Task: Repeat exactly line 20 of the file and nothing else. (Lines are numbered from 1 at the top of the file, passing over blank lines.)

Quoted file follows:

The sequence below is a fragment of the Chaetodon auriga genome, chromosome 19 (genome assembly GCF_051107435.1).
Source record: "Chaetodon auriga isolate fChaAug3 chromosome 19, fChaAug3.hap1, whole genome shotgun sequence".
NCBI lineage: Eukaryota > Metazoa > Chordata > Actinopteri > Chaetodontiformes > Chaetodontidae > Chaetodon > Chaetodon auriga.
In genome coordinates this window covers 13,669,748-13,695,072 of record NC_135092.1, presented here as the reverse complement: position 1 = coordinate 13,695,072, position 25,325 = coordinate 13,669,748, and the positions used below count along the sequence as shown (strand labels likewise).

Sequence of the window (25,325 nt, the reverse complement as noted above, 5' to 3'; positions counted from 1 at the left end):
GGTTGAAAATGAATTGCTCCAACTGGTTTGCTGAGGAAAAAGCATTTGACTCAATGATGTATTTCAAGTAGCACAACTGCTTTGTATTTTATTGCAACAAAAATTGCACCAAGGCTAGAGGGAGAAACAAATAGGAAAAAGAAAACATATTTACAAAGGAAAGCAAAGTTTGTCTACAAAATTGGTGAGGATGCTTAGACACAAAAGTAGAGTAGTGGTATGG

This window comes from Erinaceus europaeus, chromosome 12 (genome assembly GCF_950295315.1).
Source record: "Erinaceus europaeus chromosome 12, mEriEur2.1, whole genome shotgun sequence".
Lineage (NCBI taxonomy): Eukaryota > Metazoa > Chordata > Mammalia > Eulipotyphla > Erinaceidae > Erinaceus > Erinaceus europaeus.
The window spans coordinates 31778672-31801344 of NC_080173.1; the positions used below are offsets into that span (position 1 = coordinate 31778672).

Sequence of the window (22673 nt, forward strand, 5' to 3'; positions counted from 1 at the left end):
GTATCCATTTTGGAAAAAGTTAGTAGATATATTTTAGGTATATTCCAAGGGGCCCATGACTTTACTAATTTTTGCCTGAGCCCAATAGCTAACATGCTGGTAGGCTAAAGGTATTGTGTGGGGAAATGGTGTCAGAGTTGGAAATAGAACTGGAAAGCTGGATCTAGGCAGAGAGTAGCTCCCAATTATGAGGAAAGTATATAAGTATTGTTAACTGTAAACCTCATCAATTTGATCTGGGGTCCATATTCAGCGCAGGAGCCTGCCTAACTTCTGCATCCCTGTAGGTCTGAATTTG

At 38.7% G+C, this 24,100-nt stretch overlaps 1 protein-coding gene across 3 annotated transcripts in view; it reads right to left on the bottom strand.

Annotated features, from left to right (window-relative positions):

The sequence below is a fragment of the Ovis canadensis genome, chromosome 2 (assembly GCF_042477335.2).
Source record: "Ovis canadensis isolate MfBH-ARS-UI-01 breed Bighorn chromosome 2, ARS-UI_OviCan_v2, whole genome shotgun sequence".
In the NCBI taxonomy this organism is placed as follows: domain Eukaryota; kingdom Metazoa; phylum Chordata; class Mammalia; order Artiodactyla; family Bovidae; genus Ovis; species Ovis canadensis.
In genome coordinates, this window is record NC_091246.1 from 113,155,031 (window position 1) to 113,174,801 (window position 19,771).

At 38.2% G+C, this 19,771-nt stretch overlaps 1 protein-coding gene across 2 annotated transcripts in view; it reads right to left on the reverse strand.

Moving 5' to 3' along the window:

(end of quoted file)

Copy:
Moving 5' to 3' along the window: